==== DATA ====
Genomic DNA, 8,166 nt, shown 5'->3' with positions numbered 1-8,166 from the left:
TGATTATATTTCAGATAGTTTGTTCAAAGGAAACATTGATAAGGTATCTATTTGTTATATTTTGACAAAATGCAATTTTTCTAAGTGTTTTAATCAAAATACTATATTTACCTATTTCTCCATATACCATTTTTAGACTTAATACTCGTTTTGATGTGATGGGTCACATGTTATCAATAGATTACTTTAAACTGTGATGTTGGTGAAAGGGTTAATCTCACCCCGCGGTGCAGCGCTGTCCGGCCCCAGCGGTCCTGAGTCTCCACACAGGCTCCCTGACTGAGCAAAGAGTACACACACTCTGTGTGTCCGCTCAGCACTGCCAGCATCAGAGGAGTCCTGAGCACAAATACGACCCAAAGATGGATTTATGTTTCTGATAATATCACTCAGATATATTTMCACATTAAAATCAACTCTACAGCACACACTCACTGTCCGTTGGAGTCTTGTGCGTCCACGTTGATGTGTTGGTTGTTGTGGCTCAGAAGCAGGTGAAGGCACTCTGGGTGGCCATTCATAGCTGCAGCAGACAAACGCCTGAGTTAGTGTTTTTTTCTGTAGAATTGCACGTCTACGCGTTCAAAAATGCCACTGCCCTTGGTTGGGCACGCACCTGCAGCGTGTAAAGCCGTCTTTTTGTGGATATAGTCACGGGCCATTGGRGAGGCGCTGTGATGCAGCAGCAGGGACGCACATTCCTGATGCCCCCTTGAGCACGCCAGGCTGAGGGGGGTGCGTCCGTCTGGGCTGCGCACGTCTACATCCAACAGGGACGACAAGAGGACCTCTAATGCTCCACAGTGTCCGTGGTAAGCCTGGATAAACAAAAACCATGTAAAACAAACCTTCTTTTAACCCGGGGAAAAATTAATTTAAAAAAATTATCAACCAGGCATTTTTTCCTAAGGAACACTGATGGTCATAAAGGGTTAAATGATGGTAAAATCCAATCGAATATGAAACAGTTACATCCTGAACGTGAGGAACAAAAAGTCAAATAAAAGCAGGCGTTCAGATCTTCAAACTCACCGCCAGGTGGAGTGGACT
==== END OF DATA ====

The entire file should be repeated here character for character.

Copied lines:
Genomic DNA, 8,166 nt, shown 5'->3' with positions numbered 1-8,166 from the left:
TGATTATATTTCAGATAGTTTGTTCAAAGGAAACATTGATAAGGTATCTATTTGTTATATTTTGACAAAATGCAATTTTTCTAAGTGTTTTAATCAAAATACTATATTTACCTATTTCTCCATATACCATTTTTAGACTTAATACTCGTTTTGATGTGATGGGTCACATGTTATCAATAGATTACTTTAAACTGTGATGTTGGTGAAAGGGTTAATCTCACCCCGCGGTGCAGCGCTGTCCGGCCCCAGCGGTCCTGAGTCTCCACACAGGCTCCCTGACTGAGCAAAGAGTACACACACTCTGTGTGTCCGCTCAGCACTGCCAGCATCAGAGGAGTCCTGAGCACAAATACGACCCAAAGATGGATTTATGTTTCTGATAATATCACTCAGATATATTTMCACATTAAAATCAACTCTACAGCACACACTCACTGTCCGTTGGAGTCTTGTGCGTCCACGTTGATGTGTTGGTTGTTGTGGCTCAGAAGCAGGTGAAGGCACTCTGGGTGGCCATTCATAGCTGCAGCAGACAAACGCCTGAGTTAGTGTTTTTTTCTGTAGAATTGCACGTCTACGCGTTCAAAAATGCCACTGCCCTTGGTTGGGCACGCACCTGCAGCGTGTAAAGCCGTCTTTTTGTGGATATAGTCACGGGCCATTGGRGAGGCGCTGTGATGCAGCAGCAGGGACGCACATTCCTGATGCCCCCTTGAGCACGCCAGGCTGAGGGGGGTGCGTCCGTCTGGGCTGCGCACGTCTACATCCAACAGGGACGACAAGAGGACCTCTAATGCTCCACAGTGTCCGTGGTAAGCCTGGATAAACAAAAACCATGTAAAACAAACCTTCTTTTAACCCGGGGAAAAATTAATTTAAAAAAATTATCAACCAGGCATTTTTTCCTAAGGAACACTGATGGTCATAAAGGGTTAAATGATGGTAAAATCCAATCGAATATGAAACAGTTACATCCTGAACGTGAGGAACAAAAAGTCAAATAAAAGCAGGCGTTCAGATCTTCAAACTCACCGCCAGGTGGAGTGGACT